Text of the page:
When I gave my one year blog update, I asked if there were any topics readers wanted me to cover in year two.
One reader commented as follows:
You must have done a fair amount of “living like no one else” to reach financial independence at your age, especially in relation to your socio-economic peers. What were some of the specific lifestyle choices you and your family made that went against the grain of those around you? PF writers like to talk about housing and transportation choices, but what about areas like travel, entertainment, gift-giving, socializing? Did your choices ever cause friction or misunderstandings with others?
Here’s an example. When you had guests in your home, how did you feed and entertain them? I’ve known professional couples for whom “having people over” means bringing in catering and floral arrangements, and that’s just for hosting adults (we won’t even talk about kids’ birthday parties). How did you and your wife handle situations like this?
Very good set of questions.
“If you will live like no one else, later you can live like no one else.”
As I said at the time, the heart of retiring early is that for some time you will have to live like no one else. You will need to do the things others won’t or can’t. They will be difficult, challenging, and against the grain of our consumerist society.
But if you do them, then you will be able to live like no one else, which in this case is to retire early with financial security.
So he’s asking what we did to control our spending.
I looked through Quicken to make sure I had covered all of our spending categories. Here’s the list and my commentary on each:
- Car (and House) Insurance — We regularly shopped around for all our insurance, especially if the premiums increased. My wife would contact 3-4 different agencies, get bids, and we would decide which one to go with. We didn’t have to change often and have been with AAA for many years. BTW, we combined insurances at one company to get maximum discounts.
- Car Repairs — As you know, we buy new cars and drive them forever. We also buy reliable models and take good care of them, so car repair bills are rather low.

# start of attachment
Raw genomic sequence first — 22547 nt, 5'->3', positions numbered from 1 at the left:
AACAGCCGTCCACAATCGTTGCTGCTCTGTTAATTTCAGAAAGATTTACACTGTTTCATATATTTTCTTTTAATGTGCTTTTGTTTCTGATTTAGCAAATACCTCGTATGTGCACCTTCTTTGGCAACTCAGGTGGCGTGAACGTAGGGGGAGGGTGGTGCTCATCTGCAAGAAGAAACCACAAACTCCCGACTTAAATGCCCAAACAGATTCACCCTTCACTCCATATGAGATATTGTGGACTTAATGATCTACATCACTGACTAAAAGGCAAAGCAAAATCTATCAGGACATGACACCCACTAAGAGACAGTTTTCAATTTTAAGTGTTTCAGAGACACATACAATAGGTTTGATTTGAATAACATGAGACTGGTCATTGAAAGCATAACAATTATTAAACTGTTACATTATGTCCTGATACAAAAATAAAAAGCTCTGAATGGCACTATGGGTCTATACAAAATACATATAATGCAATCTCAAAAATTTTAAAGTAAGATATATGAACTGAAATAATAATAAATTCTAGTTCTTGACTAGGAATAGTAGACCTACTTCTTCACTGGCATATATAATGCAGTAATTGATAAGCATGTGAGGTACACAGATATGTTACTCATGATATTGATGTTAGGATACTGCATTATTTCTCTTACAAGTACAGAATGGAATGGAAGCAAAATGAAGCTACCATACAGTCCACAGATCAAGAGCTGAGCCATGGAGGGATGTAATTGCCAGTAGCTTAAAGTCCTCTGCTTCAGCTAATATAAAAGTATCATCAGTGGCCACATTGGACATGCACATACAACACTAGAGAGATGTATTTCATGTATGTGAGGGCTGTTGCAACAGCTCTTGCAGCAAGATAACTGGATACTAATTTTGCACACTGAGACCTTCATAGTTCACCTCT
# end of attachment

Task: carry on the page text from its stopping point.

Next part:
- Christmas — We have spent about $700-$800 a year on Christmas for as long as I can remember. This is below the $929 average amount Americans estimated they spent on Christmas last year. Given that our income was much higher than average, the percentage of income we spent on Christmas was way lower than normal.
- Clothes — As you might imagine, we are not changing styles with every new season that comes out. We would buy good-quality clothes that were “evergreen” in style and wore those over and over again. My wife is not a big fashionista nor a shoe collector like many women are. She’s in good shape as well and actually still has and wears clothes she had in college.
- Donations — Giving was our biggest “expense”, so we “spent” more here than normal. I’ve already detailed my reasons for giving so I’ll leave it at that.
- Eating Out — We didn’t spend much on eating out until the kids got older. The reasons for this were: 1) it was expensive, 2) managing kids in a restaurant is sometimes a challenge, and 3) my wife likes to eat healthy food and restaurant food often leaves a lot to be desired health-wise.
- Entertainment — Most of our entertainment activities were simple family events at home like playing games or watching a movie. So we didn’t need to spend a lot to be entertained.
- Food — We ate mostly at home and my wife is a very good grocery shopper. I took my lunch to work for many, many years.
- Furnishings — We didn’t change decorations around the house every season. We bought basic decorations we liked and lived with them. Same for furniture.
- Garden — I grew roses for many years and was able to give my wife hundreds of flowers every summer for little cost.
- Gas — Since we took good care of our cars, gas costs were reasonable. We bought much of our gas at Costco which is very reasonably priced.
- Home repair — I would say we were “average” here. We took care of our home but never went overboard on changes, updates, etc.
- Lawn — We had a push mower and either I mowed the lawn or my son did (started when he was 10 — I haven’t mowed since). We did pay him to do it but it was a discounted rate. And it was much better than the $0 I received when I was his age and had to mow two acres!
- Life Insurance — We bought it early in life and locked in great 20-year rates. We are about 4 years from being out of our term policies.
- Medical Insurance — Covered at work.
- Medical — We were in generally good health and didn’t spend much on medical costs. Braces for my son was our biggest expense during the “growing up” years.
- Misc — I’ll mention haircuts here. I have shaved my head at home for 15 years or so. I was a swimmer for many years and having short hair helped. My wife had a good friend who was a hairdresser who used to do her and the kids’ hair for half price.